There's another supply chain issue that may be of concern to U.S. manufacturers: The Panama Canal is in the middle of a drought and imposing restrictions on container ships passing between the Pacific and Atlantic oceans.
The canal saw more than 13,000 transits in 2021. It hasn't stopped traffic but did reduce the draft line — the minimum depth of water the ship can safety navigate — by more than 9 feet since the beginning of May. That means that ships may have to carry smaller, lighter loads, which would increase shipping costs and time, the website Seatime Maritime News writes.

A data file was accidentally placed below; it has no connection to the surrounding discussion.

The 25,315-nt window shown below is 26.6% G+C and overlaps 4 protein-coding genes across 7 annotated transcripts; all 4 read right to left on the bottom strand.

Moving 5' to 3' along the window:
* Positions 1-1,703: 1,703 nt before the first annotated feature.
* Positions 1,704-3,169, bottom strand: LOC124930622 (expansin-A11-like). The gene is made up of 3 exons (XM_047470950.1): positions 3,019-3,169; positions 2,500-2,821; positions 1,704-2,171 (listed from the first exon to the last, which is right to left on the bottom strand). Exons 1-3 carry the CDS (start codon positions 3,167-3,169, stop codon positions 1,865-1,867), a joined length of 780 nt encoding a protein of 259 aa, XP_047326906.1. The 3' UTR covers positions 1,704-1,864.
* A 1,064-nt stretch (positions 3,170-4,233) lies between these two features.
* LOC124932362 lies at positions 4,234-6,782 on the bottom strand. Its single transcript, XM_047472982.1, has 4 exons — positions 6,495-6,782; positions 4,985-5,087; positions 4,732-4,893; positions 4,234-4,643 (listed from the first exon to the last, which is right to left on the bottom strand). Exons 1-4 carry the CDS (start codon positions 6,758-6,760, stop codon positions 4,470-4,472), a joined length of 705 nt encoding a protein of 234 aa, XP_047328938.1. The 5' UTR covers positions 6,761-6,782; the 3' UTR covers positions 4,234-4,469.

Gatun Lake, which is used to supply the canal's operations, was measured at a depth of 79.9 feet on June 8. In 2022, it was at 86.5 feet. Projections from the Panama Canal Authority is that the lake level could drop more than another foot by early August if conditions don't change. That would require even more restrictions on the ships passing through the locks.